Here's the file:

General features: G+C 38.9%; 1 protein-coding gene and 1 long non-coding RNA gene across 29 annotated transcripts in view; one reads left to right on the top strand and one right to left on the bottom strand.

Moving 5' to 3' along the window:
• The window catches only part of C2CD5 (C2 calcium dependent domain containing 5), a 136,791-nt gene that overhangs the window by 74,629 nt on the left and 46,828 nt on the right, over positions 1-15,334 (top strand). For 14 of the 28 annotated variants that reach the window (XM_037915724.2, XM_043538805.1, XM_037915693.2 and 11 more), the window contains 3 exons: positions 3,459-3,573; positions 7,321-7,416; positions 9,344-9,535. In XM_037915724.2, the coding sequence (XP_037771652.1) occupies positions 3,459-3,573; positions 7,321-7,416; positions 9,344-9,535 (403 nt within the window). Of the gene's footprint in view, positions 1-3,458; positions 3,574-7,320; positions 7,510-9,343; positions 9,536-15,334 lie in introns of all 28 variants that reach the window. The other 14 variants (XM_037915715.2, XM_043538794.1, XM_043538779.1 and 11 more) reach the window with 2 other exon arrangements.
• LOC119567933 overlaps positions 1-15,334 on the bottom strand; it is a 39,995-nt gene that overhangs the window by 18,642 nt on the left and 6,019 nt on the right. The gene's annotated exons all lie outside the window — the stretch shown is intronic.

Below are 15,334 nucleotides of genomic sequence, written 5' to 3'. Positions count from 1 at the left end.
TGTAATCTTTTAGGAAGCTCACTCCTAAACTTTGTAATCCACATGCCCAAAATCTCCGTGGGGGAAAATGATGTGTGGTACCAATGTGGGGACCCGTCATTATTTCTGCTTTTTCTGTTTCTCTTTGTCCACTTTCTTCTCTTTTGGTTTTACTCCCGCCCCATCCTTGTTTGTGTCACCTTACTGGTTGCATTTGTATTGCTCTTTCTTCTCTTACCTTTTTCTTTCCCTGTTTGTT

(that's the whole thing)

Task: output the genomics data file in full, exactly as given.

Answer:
General features: G+C 38.9%; 1 protein-coding gene and 1 long non-coding RNA gene across 29 annotated transcripts in view; one reads left to right on the top strand and one right to left on the bottom strand.

Moving 5' to 3' along the window:
• The window catches only part of C2CD5 (C2 calcium dependent domain containing 5), a 136,791-nt gene that overhangs the window by 74,629 nt on the left and 46,828 nt on the right, over positions 1-15,334 (top strand). For 14 of the 28 annotated variants that reach the window (XM_037915724.2, XM_043538805.1, XM_037915693.2 and 11 more), the window contains 3 exons: positions 3,459-3,573; positions 7,321-7,416; positions 9,344-9,535. In XM_037915724.2, the coding sequence (XP_037771652.1) occupies positions 3,459-3,573; positions 7,321-7,416; positions 9,344-9,535 (403 nt within the window). Of the gene's footprint in view, positions 1-3,458; positions 3,574-7,320; positions 7,510-9,343; positions 9,536-15,334 lie in introns of all 28 variants that reach the window. The other 14 variants (XM_037915715.2, XM_043538794.1, XM_043538779.1 and 11 more) reach the window with 2 other exon arrangements.
• LOC119567933 overlaps positions 1-15,334 on the bottom strand; it is a 39,995-nt gene that overhangs the window by 18,642 nt on the left and 6,019 nt on the right. The gene's annotated exons all lie outside the window — the stretch shown is intronic.

Below are 15,334 nucleotides of genomic sequence, written 5' to 3'. Positions count from 1 at the left end.
TGTAATCTTTTAGGAAGCTCACTCCTAAACTTTGTAATCCACATGCCCAAAATCTCCGTGGGGGAAAATGATGTGTGGTACCAATGTGGGGACCCGTCATTATTTCTGCTTTTTCTGTTTCTCTTTGTCCACTTTCTTCTCTTTTGGTTTTACTCCCGCCCCATCCTTGTTTGTGTCACCTTACTGGTTGCATTTGTATTGCTCTTTCTTCTCTTACCTTTTTCTTTCCCTGTTTGTT